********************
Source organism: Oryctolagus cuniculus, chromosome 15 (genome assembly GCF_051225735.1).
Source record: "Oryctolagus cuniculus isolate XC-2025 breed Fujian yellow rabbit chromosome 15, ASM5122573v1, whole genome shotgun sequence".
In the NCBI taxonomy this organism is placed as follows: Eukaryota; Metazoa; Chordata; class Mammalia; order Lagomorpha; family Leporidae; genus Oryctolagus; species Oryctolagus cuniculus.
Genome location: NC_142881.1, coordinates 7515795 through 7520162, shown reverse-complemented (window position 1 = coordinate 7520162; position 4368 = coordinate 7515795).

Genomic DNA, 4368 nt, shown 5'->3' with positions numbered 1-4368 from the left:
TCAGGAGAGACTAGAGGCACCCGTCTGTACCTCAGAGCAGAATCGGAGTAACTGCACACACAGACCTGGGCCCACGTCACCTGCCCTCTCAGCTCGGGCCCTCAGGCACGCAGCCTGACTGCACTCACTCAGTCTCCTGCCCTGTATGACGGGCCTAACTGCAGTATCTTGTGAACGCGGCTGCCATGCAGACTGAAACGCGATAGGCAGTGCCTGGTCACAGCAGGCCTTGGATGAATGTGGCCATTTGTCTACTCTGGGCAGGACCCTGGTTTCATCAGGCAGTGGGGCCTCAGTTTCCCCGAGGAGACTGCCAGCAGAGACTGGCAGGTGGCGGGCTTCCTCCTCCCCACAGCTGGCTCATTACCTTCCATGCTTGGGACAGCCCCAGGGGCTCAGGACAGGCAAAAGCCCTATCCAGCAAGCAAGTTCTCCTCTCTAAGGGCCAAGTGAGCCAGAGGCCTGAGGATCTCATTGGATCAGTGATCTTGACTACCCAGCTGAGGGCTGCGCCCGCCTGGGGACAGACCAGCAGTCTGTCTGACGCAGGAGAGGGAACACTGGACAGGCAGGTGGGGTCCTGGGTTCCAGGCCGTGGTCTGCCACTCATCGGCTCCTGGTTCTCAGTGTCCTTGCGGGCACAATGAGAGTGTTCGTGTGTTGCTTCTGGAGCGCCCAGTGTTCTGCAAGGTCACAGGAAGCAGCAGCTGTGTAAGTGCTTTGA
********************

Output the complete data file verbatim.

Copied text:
Source organism: Oryctolagus cuniculus, chromosome 15 (genome assembly GCF_051225735.1).
Source record: "Oryctolagus cuniculus isolate XC-2025 breed Fujian yellow rabbit chromosome 15, ASM5122573v1, whole genome shotgun sequence".
In the NCBI taxonomy this organism is placed as follows: Eukaryota; Metazoa; Chordata; class Mammalia; order Lagomorpha; family Leporidae; genus Oryctolagus; species Oryctolagus cuniculus.
Genome location: NC_142881.1, coordinates 7515795 through 7520162, shown reverse-complemented (window position 1 = coordinate 7520162; position 4368 = coordinate 7515795).

Genomic DNA, 4368 nt, shown 5'->3' with positions numbered 1-4368 from the left:
TCAGGAGAGACTAGAGGCACCCGTCTGTACCTCAGAGCAGAATCGGAGTAACTGCACACACAGACCTGGGCCCACGTCACCTGCCCTCTCAGCTCGGGCCCTCAGGCACGCAGCCTGACTGCACTCACTCAGTCTCCTGCCCTGTATGACGGGCCTAACTGCAGTATCTTGTGAACGCGGCTGCCATGCAGACTGAAACGCGATAGGCAGTGCCTGGTCACAGCAGGCCTTGGATGAATGTGGCCATTTGTCTACTCTGGGCAGGACCCTGGTTTCATCAGGCAGTGGGGCCTCAGTTTCCCCGAGGAGACTGCCAGCAGAGACTGGCAGGTGGCGGGCTTCCTCCTCCCCACAGCTGGCTCATTACCTTCCATGCTTGGGACAGCCCCAGGGGCTCAGGACAGGCAAAAGCCCTATCCAGCAAGCAAGTTCTCCTCTCTAAGGGCCAAGTGAGCCAGAGGCCTGAGGATCTCATTGGATCAGTGATCTTGACTACCCAGCTGAGGGCTGCGCCCGCCTGGGGACAGACCAGCAGTCTGTCTGACGCAGGAGAGGGAACACTGGACAGGCAGGTGGGGTCCTGGGTTCCAGGCCGTGGTCTGCCACTCATCGGCTCCTGGTTCTCAGTGTCCTTGCGGGCACAATGAGAGTGTTCGTGTGTTGCTTCTGGAGCGCCCAGTGTTCTGCAAGGTCACAGGAAGCAGCAGCTGTGTAAGTGCTTTGA